Palm Garden

Twenty-two hectares make up the fantastic Palm Garden, the quintessential green space to see in Frankfurt. This park was created in 1870 and has a pond of large proportions, surrounded by plants brought from the five continents. Thus, one can find oneself in a tropical jungle or in an incredible rose garden. For lovers of green spaces, it is also recommended to visit the Bethmann Park, famous for its Chinese garden and pagodas.

Frankfurt Zoo

In the same plan to disconnect from the urban chaos (and Frankfurt can be quite chaotic), a visit to the Frankfurt Zoo is highly recommended. This zoo has almost 15 hectares of extension and is considered one of the most important in Europe, that is why it is another of the places to see in Frankfurt. Its main attraction is a sector called Grzimek House, where an artificial darkness is recreated to contemplate the life of nocturnal animals. It is, in fact, one of the largest nocturnal animal houses in the world. Admission costs 10 euros for adults and 5 euros for children between 6 and 17 years old.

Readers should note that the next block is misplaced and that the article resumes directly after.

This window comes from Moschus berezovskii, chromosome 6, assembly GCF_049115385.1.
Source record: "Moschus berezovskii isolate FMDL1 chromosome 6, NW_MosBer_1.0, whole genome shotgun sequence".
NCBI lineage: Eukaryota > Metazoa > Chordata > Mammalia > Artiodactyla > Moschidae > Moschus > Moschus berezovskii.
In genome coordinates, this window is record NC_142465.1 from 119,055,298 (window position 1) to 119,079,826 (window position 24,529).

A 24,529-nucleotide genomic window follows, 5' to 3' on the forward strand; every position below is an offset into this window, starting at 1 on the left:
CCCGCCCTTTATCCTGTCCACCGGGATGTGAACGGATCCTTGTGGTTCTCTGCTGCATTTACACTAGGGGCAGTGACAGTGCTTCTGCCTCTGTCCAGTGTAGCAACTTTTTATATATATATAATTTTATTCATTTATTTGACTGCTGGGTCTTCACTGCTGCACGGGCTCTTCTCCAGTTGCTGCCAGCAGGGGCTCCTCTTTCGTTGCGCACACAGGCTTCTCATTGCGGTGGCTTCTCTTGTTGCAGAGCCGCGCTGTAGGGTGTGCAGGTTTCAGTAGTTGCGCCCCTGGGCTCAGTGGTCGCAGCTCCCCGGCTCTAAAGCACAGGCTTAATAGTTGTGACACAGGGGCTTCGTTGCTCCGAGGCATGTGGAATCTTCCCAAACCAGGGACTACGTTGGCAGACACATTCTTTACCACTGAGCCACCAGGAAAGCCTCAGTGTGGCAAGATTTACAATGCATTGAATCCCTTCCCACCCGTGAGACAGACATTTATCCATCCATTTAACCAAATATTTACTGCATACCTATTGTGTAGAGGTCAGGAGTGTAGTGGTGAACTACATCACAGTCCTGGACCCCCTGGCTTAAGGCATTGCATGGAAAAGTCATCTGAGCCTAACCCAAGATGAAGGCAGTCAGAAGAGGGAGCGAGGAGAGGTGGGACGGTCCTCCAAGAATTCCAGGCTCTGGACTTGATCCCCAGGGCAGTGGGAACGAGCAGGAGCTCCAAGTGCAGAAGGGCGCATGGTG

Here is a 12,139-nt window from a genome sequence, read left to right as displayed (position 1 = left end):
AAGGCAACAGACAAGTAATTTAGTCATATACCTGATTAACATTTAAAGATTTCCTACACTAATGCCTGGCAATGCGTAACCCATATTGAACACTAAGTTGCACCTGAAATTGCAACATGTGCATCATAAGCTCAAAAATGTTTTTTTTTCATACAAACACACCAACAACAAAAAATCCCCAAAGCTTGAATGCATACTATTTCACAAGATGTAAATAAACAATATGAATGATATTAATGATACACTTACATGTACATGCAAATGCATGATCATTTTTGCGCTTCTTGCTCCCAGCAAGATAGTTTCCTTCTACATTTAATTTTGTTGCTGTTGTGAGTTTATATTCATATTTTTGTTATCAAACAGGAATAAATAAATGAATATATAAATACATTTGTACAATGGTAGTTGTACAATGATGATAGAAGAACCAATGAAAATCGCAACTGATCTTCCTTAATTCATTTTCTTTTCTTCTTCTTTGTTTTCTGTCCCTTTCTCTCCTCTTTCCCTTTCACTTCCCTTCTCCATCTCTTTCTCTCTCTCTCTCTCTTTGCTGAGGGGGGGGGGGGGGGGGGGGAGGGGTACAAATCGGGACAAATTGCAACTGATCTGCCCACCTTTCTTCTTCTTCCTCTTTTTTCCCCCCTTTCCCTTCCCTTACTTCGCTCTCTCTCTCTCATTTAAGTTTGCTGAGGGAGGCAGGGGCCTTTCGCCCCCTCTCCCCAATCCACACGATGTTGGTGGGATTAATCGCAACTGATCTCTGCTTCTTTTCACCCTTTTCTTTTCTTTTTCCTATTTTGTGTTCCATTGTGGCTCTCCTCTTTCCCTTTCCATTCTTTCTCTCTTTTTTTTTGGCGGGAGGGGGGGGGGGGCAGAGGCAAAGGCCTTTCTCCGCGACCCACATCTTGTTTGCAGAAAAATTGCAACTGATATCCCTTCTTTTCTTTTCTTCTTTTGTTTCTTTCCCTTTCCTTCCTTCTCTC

Frankfurt Stock Exchange

The Frankfurt Stock Exchange is one of the most powerful stock exchanges in the world. The image of its building is at the height of that power: it has a large neoclassical facade, adorned by the sculptures of the Bull and the Bear, symbols of the unpredictable ups and downs of the stock market.

Those who stroll through the Frankfurt Stock Exchange area will surely come across two other emblematic buildings: the old Eschenhaimen Tum gate and tower, dating from the year 1400 and a survivor of the Allied bombings during World War II; and the site of the old opera house, called Alte Oper, inaugurated on October 20, 1880 by Kaiser Wilhelm I of Germany.

Streetcar ride

A streetcar ride in Frankfurt is almost indispensable, because it allows you to discover the historical attractions of the city and, at the same time, have a glass of cider with pretzels. The streetcar in question is called the Ebbelwei Express and runs on weekends. The ride is always fun – the cider helps, although apple juice is also served for the kids – and costs 8 euros for adults.

Cristian G. Guasch

I have traveled the world visiting 18 countries, including Japan, most of Europe and North America. I love to learn about the culture and history, taste the different dishes and enjoy the beauty of this planet. I also work completely remotely, and this helps me discover new places all year around.